Johnny says some Irish people still have the same mentality today.

“They think that because I wore a British army uniform that I am against a united Ireland. I call them armchair patriots, fellows who never did anything for any country.”

He points out that he has great admiration for Tipperary’s War of Independence heroes Dan Breen, (whom he personally knew) and Sean Treacy and the leaders of the 1916 Rising because they took on the might of the British Empire when it was at its most powerful.

Indeed, he strongly believes that people like him who fought in World War 11 were fighting for Irish freedom and democracy just as much as the freedom of Britain and Nazi occupied Europe.

If Britain had fallen to Hitler, Ireland would have followed quickly. Johnny said very few people realised that just weeks after Dunkirk, Hitler actually launched an invasion attempt on Britain that failed and the country was saved by the fact that shortly afterwards the dictator turned his attention to invading Russia.

He says he was pleased to see Queen Elizabeth 11 and President McAleese honour them at Islandbridge during the British monarch’s recent historic visit to Ireland.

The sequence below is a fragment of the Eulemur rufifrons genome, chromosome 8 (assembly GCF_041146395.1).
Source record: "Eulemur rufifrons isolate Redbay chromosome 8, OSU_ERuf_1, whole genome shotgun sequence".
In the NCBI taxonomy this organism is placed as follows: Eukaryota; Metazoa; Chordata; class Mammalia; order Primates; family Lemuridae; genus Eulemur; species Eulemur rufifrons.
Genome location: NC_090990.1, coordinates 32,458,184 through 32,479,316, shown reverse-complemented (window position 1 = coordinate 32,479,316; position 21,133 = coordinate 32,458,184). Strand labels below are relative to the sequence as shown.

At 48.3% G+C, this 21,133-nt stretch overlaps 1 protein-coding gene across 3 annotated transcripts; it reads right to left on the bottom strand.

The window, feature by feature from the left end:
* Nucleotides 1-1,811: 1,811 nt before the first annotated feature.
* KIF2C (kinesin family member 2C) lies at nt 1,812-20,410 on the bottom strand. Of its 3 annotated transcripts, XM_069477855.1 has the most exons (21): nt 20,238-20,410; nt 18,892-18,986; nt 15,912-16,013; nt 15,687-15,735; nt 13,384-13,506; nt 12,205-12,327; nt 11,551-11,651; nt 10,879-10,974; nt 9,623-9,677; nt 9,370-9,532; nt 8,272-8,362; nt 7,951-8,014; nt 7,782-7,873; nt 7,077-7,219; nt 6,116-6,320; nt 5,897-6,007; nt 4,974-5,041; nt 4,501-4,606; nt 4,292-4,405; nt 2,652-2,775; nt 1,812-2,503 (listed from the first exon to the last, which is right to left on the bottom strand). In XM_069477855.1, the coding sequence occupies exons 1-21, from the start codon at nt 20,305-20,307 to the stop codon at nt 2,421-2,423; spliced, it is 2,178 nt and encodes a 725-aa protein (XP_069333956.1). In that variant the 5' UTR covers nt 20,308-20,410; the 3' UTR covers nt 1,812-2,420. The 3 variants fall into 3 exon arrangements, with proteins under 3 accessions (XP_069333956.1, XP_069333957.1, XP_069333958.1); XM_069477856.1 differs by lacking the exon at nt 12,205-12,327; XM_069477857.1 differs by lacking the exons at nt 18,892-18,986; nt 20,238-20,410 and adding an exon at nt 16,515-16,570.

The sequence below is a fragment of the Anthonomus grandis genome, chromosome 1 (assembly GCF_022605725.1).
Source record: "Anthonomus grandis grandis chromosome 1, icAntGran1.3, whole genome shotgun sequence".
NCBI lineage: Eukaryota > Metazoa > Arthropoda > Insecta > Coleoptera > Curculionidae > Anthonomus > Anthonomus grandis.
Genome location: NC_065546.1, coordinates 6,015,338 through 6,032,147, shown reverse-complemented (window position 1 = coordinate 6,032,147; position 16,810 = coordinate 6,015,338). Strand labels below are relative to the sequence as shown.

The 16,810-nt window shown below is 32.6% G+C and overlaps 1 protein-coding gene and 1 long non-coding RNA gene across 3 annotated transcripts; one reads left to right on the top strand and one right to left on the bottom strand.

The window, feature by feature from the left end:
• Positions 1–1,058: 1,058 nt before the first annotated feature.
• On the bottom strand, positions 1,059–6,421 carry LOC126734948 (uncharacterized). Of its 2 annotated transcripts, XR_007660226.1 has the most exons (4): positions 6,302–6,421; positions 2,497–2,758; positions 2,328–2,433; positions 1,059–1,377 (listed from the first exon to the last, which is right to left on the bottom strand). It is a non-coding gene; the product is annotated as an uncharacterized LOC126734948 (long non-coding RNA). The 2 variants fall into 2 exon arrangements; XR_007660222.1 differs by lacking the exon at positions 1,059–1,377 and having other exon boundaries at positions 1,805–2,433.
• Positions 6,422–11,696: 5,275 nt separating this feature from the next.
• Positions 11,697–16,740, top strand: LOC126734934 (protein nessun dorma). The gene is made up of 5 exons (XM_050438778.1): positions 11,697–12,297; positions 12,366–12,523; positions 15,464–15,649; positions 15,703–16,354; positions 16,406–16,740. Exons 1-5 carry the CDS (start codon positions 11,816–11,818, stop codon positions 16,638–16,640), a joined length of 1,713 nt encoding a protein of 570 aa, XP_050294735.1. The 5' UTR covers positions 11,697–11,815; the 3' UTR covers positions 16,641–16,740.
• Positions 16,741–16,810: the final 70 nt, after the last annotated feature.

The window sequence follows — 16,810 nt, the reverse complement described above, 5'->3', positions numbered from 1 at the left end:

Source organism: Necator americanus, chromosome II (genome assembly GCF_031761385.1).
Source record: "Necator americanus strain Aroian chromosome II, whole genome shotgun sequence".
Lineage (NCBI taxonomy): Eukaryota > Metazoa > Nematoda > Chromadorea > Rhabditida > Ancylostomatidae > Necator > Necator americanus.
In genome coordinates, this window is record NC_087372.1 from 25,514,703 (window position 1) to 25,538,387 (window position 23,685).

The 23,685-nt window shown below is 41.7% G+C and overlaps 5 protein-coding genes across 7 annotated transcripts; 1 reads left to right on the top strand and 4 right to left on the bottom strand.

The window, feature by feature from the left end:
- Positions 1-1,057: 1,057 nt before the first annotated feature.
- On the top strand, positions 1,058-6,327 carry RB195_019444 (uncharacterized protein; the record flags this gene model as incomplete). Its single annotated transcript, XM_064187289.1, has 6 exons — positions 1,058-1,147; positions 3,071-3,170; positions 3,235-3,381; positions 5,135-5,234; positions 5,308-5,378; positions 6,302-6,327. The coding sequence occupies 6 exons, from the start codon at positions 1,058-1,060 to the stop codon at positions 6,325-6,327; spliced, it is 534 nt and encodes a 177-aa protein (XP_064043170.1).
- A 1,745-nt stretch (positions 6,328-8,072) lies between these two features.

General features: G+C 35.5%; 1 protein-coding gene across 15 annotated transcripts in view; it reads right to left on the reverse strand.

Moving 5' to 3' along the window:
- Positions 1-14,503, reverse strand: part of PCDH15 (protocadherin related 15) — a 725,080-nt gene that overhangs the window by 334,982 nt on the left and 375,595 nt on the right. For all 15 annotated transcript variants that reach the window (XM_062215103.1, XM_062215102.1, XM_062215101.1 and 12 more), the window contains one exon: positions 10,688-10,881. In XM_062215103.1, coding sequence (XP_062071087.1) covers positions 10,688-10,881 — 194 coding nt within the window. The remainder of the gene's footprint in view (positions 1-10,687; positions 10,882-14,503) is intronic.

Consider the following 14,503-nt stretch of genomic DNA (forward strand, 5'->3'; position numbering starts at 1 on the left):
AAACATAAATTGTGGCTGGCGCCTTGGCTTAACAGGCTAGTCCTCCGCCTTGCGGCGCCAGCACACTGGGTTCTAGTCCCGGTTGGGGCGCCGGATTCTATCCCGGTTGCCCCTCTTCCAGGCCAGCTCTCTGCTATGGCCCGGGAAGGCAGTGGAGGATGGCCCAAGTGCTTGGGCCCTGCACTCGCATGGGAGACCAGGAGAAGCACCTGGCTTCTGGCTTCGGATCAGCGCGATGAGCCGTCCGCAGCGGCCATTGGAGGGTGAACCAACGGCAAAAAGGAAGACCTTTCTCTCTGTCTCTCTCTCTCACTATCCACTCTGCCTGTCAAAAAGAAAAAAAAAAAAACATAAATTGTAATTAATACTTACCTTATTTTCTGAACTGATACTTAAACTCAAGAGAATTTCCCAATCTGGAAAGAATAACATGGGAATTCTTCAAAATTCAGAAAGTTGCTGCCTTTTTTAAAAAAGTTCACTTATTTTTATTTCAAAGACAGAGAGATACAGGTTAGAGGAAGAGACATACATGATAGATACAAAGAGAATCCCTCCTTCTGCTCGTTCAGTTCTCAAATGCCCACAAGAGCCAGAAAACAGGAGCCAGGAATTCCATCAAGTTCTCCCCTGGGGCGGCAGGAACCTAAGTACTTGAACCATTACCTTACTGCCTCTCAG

Johnny was invited to the ceremony but couldn’t attend as he is no longer able to make such long journeys.

“I was pleased to see her (Queen Elizabeth) and there should be a lot more of it. It wouldn’t do any harm. The Irish army gave a wonderful display of drills at Islandbridge. I was delighted with the exhibition they gave and the way they received the Queen, and I think she was quite pleased.

The only thing that irked him about the ceremony was the type of wreath laid by President McAleese.

“The Queen was handed a very fine wreath of poppies because our men died among the poppies. Mary McAleese should have been handed one too in deference to the Queen’s feelings but instead she was handed a horrible wreath of green laurel leaves.

Nevertheless, Johnny is appreciative of the work President McAleese has done to honour and commemorate the bravery and sacrifice of the Irish men who fought in the two world wars during her presidency and describes the letter she sent him as quite a nice gesture.

“I was going to write a reply to her and ask that in God’s name she stay on as president for another term,” he laughs.